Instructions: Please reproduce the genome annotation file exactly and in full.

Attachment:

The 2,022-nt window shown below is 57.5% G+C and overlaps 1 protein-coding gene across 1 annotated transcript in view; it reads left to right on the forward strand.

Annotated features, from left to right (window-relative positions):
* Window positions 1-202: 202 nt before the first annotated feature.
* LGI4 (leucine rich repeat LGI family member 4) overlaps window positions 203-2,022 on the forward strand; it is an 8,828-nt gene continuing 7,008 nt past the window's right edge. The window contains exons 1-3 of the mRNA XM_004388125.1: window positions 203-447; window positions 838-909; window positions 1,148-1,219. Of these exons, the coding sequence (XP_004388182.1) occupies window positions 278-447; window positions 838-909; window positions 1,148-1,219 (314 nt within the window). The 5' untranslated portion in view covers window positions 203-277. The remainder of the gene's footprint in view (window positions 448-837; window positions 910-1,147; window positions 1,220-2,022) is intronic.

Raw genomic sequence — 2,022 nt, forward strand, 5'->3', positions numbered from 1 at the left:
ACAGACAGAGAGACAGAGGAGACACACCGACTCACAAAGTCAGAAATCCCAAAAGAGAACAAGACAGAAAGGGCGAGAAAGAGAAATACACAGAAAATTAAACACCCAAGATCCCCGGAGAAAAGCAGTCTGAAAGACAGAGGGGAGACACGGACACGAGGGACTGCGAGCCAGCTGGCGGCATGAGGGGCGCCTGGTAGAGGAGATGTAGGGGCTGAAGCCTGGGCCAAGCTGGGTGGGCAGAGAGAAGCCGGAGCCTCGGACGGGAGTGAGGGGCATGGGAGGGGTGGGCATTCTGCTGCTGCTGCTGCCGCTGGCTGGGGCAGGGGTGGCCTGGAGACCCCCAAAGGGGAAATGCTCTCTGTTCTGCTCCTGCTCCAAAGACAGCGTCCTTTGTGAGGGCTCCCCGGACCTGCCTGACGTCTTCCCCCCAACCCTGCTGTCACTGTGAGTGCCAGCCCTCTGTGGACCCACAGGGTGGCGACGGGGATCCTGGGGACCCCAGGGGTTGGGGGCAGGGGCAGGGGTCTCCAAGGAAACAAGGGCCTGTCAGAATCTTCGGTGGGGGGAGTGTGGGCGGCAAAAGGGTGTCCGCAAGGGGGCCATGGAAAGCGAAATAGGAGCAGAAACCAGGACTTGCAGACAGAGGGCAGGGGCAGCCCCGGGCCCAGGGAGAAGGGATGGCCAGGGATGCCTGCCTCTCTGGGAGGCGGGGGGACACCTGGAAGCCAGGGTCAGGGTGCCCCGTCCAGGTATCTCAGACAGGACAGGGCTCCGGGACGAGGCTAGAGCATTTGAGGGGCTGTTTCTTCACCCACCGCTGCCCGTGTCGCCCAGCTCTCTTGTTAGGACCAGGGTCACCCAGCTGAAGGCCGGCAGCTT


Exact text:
The 2,022-nt window shown below is 57.5% G+C and overlaps 1 protein-coding gene across 1 annotated transcript in view; it reads left to right on the forward strand.

Annotated features, from left to right (window-relative positions):
* Window positions 1-202: 202 nt before the first annotated feature.
* LGI4 (leucine rich repeat LGI family member 4) overlaps window positions 203-2,022 on the forward strand; it is an 8,828-nt gene continuing 7,008 nt past the window's right edge. The window contains exons 1-3 of the mRNA XM_004388125.1: window positions 203-447; window positions 838-909; window positions 1,148-1,219. Of these exons, the coding sequence (XP_004388182.1) occupies window positions 278-447; window positions 838-909; window positions 1,148-1,219 (314 nt within the window). The 5' untranslated portion in view covers window positions 203-277. The remainder of the gene's footprint in view (window positions 448-837; window positions 910-1,147; window positions 1,220-2,022) is intronic.

Raw genomic sequence — 2,022 nt, forward strand, 5'->3', positions numbered from 1 at the left:
ACAGACAGAGAGACAGAGGAGACACACCGACTCACAAAGTCAGAAATCCCAAAAGAGAACAAGACAGAAAGGGCGAGAAAGAGAAATACACAGAAAATTAAACACCCAAGATCCCCGGAGAAAAGCAGTCTGAAAGACAGAGGGGAGACACGGACACGAGGGACTGCGAGCCAGCTGGCGGCATGAGGGGCGCCTGGTAGAGGAGATGTAGGGGCTGAAGCCTGGGCCAAGCTGGGTGGGCAGAGAGAAGCCGGAGCCTCGGACGGGAGTGAGGGGCATGGGAGGGGTGGGCATTCTGCTGCTGCTGCTGCCGCTGGCTGGGGCAGGGGTGGCCTGGAGACCCCCAAAGGGGAAATGCTCTCTGTTCTGCTCCTGCTCCAAAGACAGCGTCCTTTGTGAGGGCTCCCCGGACCTGCCTGACGTCTTCCCCCCAACCCTGCTGTCACTGTGAGTGCCAGCCCTCTGTGGACCCACAGGGTGGCGACGGGGATCCTGGGGACCCCAGGGGTTGGGGGCAGGGGCAGGGGTCTCCAAGGAAACAAGGGCCTGTCAGAATCTTCGGTGGGGGGAGTGTGGGCGGCAAAAGGGTGTCCGCAAGGGGGCCATGGAAAGCGAAATAGGAGCAGAAACCAGGACTTGCAGACAGAGGGCAGGGGCAGCCCCGGGCCCAGGGAGAAGGGATGGCCAGGGATGCCTGCCTCTCTGGGAGGCGGGGGGACACCTGGAAGCCAGGGTCAGGGTGCCCCGTCCAGGTATCTCAGACAGGACAGGGCTCCGGGACGAGGCTAGAGCATTTGAGGGGCTGTTTCTTCACCCACCGCTGCCCGTGTCGCCCAGCTCTCTTGTTAGGACCAGGGTCACCCAGCTGAAGGCCGGCAGCTT